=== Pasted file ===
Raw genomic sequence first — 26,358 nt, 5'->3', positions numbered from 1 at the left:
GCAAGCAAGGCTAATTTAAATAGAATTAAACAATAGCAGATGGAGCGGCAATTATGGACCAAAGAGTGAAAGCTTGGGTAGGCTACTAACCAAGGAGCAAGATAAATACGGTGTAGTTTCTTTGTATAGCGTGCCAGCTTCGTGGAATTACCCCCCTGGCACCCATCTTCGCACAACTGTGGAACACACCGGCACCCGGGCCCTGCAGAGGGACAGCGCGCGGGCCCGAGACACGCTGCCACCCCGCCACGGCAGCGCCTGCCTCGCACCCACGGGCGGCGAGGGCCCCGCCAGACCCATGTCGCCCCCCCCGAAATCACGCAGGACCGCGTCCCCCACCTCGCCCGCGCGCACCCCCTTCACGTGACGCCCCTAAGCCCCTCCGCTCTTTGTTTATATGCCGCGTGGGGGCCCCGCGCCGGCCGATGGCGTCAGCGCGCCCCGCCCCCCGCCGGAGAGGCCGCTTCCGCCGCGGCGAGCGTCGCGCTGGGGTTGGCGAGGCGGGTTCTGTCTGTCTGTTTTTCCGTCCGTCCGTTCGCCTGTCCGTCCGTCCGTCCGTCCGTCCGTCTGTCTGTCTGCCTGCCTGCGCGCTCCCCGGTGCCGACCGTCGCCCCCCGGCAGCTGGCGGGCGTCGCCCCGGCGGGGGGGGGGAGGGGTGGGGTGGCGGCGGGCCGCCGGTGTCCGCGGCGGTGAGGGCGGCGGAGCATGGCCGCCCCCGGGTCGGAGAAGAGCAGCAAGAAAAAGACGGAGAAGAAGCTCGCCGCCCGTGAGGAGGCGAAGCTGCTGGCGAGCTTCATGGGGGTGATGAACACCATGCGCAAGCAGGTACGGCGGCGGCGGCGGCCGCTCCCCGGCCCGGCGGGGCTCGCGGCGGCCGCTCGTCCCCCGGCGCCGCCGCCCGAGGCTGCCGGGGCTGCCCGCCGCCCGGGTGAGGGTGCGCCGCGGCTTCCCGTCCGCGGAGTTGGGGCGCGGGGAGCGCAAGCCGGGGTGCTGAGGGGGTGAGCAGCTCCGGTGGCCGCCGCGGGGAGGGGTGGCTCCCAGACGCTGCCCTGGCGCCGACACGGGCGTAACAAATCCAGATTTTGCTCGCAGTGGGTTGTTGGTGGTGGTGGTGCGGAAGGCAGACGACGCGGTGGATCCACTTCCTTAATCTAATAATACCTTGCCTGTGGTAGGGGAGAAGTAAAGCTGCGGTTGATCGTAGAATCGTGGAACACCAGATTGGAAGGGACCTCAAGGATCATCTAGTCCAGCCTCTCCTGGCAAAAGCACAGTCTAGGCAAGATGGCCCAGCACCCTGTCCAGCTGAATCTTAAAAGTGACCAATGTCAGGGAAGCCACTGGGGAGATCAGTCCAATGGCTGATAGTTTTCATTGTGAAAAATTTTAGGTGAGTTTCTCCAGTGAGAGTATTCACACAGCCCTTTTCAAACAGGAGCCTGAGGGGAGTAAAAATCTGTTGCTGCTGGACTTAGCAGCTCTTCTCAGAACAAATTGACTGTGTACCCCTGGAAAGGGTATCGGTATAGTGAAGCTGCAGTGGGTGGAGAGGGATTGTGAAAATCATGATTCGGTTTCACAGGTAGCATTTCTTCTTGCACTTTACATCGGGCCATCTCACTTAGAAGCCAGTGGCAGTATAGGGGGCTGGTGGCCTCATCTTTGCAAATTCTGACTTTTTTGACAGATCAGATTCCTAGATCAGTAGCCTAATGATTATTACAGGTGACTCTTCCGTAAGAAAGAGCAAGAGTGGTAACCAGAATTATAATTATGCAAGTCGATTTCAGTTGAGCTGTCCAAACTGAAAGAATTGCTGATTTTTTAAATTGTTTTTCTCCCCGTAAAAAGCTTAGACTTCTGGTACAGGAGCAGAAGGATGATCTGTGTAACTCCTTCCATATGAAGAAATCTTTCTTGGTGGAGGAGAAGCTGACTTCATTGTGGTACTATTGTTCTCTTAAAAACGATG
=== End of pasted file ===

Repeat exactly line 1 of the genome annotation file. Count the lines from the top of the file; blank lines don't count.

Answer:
Raw genomic sequence first — 26,358 nt, 5'->3', positions numbered from 1 at the left: